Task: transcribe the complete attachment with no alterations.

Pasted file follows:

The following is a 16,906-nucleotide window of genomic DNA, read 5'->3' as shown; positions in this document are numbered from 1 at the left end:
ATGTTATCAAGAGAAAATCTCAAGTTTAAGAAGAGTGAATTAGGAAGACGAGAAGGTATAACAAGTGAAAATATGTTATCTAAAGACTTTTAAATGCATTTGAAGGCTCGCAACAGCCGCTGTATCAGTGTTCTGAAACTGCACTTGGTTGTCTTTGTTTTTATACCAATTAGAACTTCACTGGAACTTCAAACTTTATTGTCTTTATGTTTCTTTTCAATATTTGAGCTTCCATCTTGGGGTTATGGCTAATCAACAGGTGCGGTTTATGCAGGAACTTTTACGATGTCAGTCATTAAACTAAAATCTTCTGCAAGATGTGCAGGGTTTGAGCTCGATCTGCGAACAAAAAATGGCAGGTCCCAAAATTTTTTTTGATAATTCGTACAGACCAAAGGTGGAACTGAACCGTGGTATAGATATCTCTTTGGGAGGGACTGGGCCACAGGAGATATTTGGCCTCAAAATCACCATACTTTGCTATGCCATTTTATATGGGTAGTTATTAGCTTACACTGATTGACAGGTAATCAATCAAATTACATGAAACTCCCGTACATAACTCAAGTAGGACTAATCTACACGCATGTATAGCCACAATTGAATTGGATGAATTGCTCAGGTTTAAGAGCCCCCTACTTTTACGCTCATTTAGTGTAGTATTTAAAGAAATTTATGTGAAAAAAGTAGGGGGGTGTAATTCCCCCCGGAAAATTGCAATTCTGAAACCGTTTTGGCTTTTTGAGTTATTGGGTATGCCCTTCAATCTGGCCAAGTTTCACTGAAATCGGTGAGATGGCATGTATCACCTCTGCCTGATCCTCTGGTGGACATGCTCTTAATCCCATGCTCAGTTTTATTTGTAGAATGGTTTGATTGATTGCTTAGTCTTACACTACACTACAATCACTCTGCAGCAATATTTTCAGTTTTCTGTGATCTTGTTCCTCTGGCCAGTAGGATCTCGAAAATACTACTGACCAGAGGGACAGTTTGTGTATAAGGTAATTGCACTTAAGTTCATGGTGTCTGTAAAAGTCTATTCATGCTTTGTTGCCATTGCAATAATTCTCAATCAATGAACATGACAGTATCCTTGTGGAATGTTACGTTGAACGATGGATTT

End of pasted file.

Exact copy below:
The following is a 16,906-nucleotide window of genomic DNA, read 5'->3' as shown; positions in this document are numbered from 1 at the left end:
ATGTTATCAAGAGAAAATCTCAAGTTTAAGAAGAGTGAATTAGGAAGACGAGAAGGTATAACAAGTGAAAATATGTTATCTAAAGACTTTTAAATGCATTTGAAGGCTCGCAACAGCCGCTGTATCAGTGTTCTGAAACTGCACTTGGTTGTCTTTGTTTTTATACCAATTAGAACTTCACTGGAACTTCAAACTTTATTGTCTTTATGTTTCTTTTCAATATTTGAGCTTCCATCTTGGGGTTATGGCTAATCAACAGGTGCGGTTTATGCAGGAACTTTTACGATGTCAGTCATTAAACTAAAATCTTCTGCAAGATGTGCAGGGTTTGAGCTCGATCTGCGAACAAAAAATGGCAGGTCCCAAAATTTTTTTTGATAATTCGTACAGACCAAAGGTGGAACTGAACCGTGGTATAGATATCTCTTTGGGAGGGACTGGGCCACAGGAGATATTTGGCCTCAAAATCACCATACTTTGCTATGCCATTTTATATGGGTAGTTATTAGCTTACACTGATTGACAGGTAATCAATCAAATTACATGAAACTCCCGTACATAACTCAAGTAGGACTAATCTACACGCATGTATAGCCACAATTGAATTGGATGAATTGCTCAGGTTTAAGAGCCCCCTACTTTTACGCTCATTTAGTGTAGTATTTAAAGAAATTTATGTGAAAAAAGTAGGGGGGTGTAATTCCCCCCGGAAAATTGCAATTCTGAAACCGTTTTGGCTTTTTGAGTTATTGGGTATGCCCTTCAATCTGGCCAAGTTTCACTGAAATCGGTGAGATGGCATGTATCACCTCTGCCTGATCCTCTGGTGGACATGCTCTTAATCCCATGCTCAGTTTTATTTGTAGAATGGTTTGATTGATTGCTTAGTCTTACACTACACTACAATCACTCTGCAGCAATATTTTCAGTTTTCTGTGATCTTGTTCCTCTGGCCAGTAGGATCTCGAAAATACTACTGACCAGAGGGACAGTTTGTGTATAAGGTAATTGCACTTAAGTTCATGGTGTCTGTAAAAGTCTATTCATGCTTTGTTGCCATTGCAATAATTCTCAATCAATGAACATGACAGTATCCTTGTGGAATGTTACGTTGAACGATGGATTT